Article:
It's back-to-school time for Satya Nadella, Microsoft's new CEO.
He may have an engineering degree and an MBA, but by his own admission, he needs to learn the parts of Microsoft's business outside of his own former fiefdom in cloud and enterprise products. He needs remedial training in the consumer subject areas: Windows Phone and Xbox. He could also use refreshers in Microsoft's consumer online services and Bing (which he once oversaw).
As the lone survivor of what was apparently a grueling interview process, Nadella has presumably already aced some tests — behind closed doors. He has yet to answer a single public question on his plans for Microsoft, though. Eventually he'll be quizzed by Wall Street, analysts, and a business publication or two. It's unlikely, however, that he'll respond directly to his biggest constituency: we, the people who buy and use his company's products.
Whether he ever answers us directly, these are the seven questions he should cram on if he hopes to earn top grades from consumers.
1. Is Windows 8 fixable?
The short answer is: of course. And the other short answer is: of course not. And that's because we still have a schizophrenic break between the Live Tiles and its tablet-y interface, and the more familiar desktop. For many users, this isn't a problem: They can hop back and forth at the push of a (Windows) button. But Nadella has a chance to come in, roll up his sleeves, and say, "Let's solve this problem." (Honestly, if the upcoming Windows 8.1 update boots directly to the desktop for non-touch devices, this will alleviate many concerns.)
Naturally, one can't blame Nadella for the current look and feel. Nor can we expect a quick fix, if a change is made. But let's hope that Nadella takes the time to leave the ivory tower of the Microsoft campus to chat with actual Windows users, understand their concerns, and seriously think about what Windows 8 is in the context of the next question:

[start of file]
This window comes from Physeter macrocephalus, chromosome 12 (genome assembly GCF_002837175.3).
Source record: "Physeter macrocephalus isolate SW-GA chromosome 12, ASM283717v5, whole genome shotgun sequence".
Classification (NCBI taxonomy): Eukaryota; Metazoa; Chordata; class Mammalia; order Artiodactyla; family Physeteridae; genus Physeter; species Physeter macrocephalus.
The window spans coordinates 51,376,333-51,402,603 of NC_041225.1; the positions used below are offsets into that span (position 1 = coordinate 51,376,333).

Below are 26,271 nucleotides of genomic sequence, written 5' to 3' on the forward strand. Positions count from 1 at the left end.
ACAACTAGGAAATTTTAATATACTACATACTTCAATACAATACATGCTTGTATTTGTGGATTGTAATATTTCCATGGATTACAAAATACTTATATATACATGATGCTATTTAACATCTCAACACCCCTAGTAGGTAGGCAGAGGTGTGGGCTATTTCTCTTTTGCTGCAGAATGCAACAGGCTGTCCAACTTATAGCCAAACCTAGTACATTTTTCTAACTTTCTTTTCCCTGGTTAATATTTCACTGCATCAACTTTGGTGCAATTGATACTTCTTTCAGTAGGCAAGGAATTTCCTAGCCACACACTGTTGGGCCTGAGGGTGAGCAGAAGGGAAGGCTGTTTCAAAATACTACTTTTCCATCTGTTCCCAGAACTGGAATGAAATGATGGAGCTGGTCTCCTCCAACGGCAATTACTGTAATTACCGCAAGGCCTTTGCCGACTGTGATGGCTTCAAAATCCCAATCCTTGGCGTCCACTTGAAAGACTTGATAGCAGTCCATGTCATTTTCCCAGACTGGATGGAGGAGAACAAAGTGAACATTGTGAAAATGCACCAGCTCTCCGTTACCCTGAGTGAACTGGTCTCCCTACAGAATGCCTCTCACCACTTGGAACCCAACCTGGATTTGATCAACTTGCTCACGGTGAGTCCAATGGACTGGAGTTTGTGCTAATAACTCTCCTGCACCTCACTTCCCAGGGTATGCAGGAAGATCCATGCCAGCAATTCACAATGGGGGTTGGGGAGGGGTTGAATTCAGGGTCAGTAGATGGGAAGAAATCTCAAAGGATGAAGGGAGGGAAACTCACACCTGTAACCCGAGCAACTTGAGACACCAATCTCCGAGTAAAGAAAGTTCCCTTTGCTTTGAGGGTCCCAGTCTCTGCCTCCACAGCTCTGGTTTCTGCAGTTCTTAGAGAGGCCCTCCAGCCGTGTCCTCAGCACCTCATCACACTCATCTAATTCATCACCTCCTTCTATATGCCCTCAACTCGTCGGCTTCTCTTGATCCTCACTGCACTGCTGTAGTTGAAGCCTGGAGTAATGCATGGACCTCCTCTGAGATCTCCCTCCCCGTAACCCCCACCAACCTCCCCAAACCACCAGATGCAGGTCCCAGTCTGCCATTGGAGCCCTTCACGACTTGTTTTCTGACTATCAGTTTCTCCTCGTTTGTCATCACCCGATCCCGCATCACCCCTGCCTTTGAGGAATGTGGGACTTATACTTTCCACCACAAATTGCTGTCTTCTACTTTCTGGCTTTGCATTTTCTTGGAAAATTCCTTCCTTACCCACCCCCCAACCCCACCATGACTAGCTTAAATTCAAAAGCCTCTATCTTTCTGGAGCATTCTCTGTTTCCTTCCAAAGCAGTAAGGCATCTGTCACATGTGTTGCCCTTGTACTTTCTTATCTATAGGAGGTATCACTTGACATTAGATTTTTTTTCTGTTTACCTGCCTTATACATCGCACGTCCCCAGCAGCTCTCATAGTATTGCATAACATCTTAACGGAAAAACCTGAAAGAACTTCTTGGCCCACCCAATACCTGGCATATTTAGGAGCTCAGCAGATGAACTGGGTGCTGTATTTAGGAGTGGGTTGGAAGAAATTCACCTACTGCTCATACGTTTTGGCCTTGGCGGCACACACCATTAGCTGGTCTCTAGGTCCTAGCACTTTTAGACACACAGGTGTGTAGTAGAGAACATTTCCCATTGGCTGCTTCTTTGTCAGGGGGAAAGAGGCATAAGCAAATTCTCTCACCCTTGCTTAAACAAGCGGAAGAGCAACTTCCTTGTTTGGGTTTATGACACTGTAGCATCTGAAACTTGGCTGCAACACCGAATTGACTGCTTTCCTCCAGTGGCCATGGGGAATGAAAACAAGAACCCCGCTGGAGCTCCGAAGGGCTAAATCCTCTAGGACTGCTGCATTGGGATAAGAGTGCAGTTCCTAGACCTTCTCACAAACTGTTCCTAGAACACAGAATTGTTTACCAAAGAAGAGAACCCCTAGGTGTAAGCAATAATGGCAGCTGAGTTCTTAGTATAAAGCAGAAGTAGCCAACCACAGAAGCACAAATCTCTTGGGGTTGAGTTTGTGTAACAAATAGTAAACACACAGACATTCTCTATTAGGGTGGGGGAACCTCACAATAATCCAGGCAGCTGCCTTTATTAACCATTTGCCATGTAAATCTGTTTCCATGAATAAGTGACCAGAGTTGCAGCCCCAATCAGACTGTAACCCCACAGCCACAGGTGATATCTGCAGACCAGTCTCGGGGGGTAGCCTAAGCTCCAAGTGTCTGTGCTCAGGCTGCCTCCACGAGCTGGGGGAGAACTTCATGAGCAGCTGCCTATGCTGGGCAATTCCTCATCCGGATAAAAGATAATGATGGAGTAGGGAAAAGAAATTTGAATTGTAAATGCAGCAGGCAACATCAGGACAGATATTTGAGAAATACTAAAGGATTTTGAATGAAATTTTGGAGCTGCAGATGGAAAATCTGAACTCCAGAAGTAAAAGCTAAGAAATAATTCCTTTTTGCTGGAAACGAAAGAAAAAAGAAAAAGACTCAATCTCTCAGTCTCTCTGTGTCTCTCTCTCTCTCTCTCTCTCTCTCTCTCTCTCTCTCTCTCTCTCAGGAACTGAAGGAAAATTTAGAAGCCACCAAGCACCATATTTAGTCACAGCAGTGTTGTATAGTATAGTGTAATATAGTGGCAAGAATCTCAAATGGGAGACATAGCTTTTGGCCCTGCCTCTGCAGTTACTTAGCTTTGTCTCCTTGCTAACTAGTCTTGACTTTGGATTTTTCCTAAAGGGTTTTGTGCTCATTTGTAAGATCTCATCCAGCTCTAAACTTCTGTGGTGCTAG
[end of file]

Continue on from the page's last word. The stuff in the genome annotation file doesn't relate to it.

2. Why should I continue to buy Windows?
The question I really want to ask is, "What is Windows, and what will it look like in ten years?" But we can't get ahead of ourselves.
In the office, I think Microsoft's message of a PC as an engine of productivity is defensible, but its credibility diminishes the more users are exposed to the Web. I went for the better part of a year working on a Google-powered Chromebook, and I missed Windows only when it came time to play a game. But Windows Phones and Surface tablets have obvious holes that need filling, apps especially.
Microsoft needs to solve the intersection of Windows Phone and Windows, although that's a thorny question, too. No way does anyone want to try and navigate the Windows desktop on a phone, but business customers have pushed back against using the Metro environment when they don't need to. How do you propose traversing those two environments, Satya?
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